+Blog Book Tour+ Come Dancing by Leslie Wells An unsuspecting #Contemporary #Romance novel set against the backdrop of the 80s rock scene & the book publishing industry.

Posted Tuesday, 21 October, 2014 by jorielov , , 3 Comments

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Come Dancing by Leslie Wells

Published By: Allium Press
Official Author Websites:  Site | Blog | Facebook | GoodReads

Available Formats: Paperback, Ebook

Converse via: #ComeDancingBlogTour

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Acquired Book By: I was selected to be a tour stop on the “Come Dancing” virtual book tour through Book Junkie Promotions. This is my first tour to host for Amy Bruno’s new endeavour where she is now able to host authors across genres and not limited to Historical Fiction! I look forward to successive tours with her in this new vein of book publicity and am thankful I was chosen for this one! I received a complimentary copy of the book direct from the author Leslie Wells, in exchange for an honest review. I did not receive compensation for my opinions or thoughts shared herein.

Interested in Reading:

I knew as soon as I read the premise for this story, it was going to be straight-up ChickLit and a bit of a departure from what I regularly read; yet that is exactly why I wanted to request it for review! I am always lamenting about how I like to break-out of my comfort zones in literature, try a story that is writ in a style and method that is not within my preferred niche of selections and take a chance on something uniquely different. I think it allows readers not to become clogged into a pattern of repetitive thematics and draws an expansive circle around the hearty breadth of what is regularly offered. I will admit, I can stumble a bit here or there, even find a miss amongst the gems, but what I appreciate about the journey is the unexpected joys, the startling wicked discoveries, and the wide expanse of what is being written across all spectrum’s of literature today. Mind you, as I already disclosed on my Review Policy, a bit of ‘heat’ isn’t something I blush away from reading, as I am far more concerned about the level of vulgarity in novels than I am about a bit of romance! And, as far as vulgarity is concerned — I prefer it to be non-inclusive or sparsely sprinkled if a necessity at best.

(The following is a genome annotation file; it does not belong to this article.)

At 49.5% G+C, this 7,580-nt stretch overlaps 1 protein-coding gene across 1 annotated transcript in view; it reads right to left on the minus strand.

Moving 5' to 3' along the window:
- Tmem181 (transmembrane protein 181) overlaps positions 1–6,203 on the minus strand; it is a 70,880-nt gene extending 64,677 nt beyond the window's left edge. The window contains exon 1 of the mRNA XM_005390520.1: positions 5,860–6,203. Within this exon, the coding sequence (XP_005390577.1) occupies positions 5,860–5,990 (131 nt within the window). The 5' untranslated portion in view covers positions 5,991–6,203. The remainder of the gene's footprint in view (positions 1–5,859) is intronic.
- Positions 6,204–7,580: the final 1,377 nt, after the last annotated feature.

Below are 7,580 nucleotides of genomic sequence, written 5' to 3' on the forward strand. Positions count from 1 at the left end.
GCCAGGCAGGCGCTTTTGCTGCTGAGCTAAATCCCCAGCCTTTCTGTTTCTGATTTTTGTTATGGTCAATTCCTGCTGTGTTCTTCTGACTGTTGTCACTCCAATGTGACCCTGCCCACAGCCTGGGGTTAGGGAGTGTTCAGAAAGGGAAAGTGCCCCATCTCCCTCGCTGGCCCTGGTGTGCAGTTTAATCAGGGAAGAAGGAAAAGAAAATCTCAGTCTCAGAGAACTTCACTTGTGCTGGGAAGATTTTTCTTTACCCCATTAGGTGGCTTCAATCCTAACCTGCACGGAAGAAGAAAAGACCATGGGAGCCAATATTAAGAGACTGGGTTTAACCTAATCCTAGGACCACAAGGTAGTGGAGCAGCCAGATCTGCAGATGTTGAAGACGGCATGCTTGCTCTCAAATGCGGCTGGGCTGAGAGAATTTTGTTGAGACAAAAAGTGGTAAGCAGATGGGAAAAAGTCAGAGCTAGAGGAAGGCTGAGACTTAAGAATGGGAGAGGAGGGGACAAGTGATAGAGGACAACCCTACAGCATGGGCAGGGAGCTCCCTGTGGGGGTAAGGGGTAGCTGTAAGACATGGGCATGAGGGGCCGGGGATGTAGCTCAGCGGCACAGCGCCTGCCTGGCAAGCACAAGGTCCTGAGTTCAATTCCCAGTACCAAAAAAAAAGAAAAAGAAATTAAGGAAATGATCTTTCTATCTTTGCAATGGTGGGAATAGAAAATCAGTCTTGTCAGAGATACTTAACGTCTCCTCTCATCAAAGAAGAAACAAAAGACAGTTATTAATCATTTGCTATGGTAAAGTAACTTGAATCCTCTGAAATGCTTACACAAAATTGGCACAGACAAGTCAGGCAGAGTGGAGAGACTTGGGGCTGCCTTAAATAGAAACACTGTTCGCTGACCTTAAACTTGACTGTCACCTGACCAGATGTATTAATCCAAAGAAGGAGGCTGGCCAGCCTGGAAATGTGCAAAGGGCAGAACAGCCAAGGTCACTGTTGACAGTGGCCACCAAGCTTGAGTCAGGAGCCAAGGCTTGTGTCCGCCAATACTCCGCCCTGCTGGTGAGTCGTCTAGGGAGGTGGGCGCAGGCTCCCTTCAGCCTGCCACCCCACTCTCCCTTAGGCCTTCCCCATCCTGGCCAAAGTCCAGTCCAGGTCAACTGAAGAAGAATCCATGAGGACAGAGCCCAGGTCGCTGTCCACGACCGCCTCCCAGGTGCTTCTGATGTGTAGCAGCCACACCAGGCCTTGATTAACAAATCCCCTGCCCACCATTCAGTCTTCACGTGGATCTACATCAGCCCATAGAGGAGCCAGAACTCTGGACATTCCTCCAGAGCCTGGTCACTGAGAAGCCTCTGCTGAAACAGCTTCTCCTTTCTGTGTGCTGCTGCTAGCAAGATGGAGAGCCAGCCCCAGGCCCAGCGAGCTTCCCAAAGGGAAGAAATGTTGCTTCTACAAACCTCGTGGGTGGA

+Blog Book Tour+ Come Dancing by Leslie Wells An unsuspecting #Contemporary #Romance novel set against the backdrop of the 80s rock scene & the book publishing industry.Come Dancing
by Leslie Wells
Source: Author via Book Junkie Promotions

Julia is a book-loving publisher’s assistant. Jack is a famous British rock star. “Opposites attract” is an understatement.

It’s 1981. Twenty-four-year-old Julia Nash has recently arrived in Manhattan, where she works as a publisher’s assistant. She dreams of becoming an editor with her own stable of bestselling authors—but it is hard to get promoted in the recession-clobbered book biz.

Julia blows off steam by going dancing downtown with her best friend, Vicky. One night, a hot British guitarist invites them into his VIP section. Despite an entourage of models and groupies, Jack chooses Julia as his girl for the evening—and when Jack Kipling picks you, you go with it. The trouble is … he’s never met a girl like her before. And she resists being just one in a long line.